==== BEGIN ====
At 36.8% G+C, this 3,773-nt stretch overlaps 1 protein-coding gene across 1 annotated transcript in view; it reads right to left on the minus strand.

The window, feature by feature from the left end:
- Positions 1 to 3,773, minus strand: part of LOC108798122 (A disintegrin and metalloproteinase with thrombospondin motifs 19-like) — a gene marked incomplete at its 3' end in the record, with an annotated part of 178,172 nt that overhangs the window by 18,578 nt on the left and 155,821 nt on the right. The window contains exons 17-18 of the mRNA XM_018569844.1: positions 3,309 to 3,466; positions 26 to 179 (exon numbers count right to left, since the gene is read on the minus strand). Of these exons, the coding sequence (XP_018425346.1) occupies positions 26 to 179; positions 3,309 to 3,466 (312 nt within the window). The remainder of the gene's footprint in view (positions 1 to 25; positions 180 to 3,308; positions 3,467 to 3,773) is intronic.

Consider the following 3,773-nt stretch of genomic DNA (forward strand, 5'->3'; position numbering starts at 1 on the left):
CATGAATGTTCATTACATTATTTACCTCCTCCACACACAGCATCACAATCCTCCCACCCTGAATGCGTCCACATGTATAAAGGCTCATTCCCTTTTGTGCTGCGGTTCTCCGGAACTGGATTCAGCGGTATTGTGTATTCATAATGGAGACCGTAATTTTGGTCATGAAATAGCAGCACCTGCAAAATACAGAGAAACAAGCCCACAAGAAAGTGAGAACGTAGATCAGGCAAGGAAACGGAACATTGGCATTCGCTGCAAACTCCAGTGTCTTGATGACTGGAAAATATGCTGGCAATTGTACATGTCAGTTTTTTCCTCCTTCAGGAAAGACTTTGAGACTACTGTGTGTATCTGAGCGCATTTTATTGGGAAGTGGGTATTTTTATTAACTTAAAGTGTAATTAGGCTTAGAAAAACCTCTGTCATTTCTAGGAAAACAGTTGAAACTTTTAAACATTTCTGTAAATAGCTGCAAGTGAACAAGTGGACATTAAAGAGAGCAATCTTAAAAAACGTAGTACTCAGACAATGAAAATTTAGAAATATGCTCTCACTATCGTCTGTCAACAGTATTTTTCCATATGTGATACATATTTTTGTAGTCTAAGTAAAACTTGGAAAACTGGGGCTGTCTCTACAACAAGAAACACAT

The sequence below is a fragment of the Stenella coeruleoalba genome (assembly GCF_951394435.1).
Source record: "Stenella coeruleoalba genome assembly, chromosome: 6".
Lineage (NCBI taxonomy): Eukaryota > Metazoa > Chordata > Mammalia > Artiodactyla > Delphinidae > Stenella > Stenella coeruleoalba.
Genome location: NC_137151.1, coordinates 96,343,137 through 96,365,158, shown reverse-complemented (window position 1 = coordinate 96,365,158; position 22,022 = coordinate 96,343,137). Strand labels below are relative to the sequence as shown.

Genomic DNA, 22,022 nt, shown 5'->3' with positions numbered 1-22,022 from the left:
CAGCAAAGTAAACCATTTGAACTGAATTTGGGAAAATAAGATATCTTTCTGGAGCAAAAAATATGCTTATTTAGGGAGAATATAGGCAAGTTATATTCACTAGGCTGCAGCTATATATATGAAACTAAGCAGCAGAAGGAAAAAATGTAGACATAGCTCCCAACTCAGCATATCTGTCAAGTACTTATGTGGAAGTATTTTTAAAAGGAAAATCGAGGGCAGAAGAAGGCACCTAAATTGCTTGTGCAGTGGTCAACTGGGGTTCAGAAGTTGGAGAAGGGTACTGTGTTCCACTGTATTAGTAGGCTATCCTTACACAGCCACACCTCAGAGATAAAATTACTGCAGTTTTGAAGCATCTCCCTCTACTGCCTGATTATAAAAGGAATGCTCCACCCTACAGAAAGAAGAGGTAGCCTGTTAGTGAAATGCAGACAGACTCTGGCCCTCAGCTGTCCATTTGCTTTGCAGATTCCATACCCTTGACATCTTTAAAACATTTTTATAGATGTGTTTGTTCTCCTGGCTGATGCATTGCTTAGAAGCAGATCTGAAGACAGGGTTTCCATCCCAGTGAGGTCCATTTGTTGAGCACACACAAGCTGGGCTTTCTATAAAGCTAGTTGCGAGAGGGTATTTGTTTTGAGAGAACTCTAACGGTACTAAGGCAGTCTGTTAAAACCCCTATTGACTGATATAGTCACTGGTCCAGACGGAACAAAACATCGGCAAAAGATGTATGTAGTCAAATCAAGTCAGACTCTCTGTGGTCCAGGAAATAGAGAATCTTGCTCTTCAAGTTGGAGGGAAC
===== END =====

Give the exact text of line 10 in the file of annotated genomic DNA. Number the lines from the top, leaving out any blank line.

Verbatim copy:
Genomic DNA, 22,022 nt, shown 5'->3' with positions numbered 1-22,022 from the left: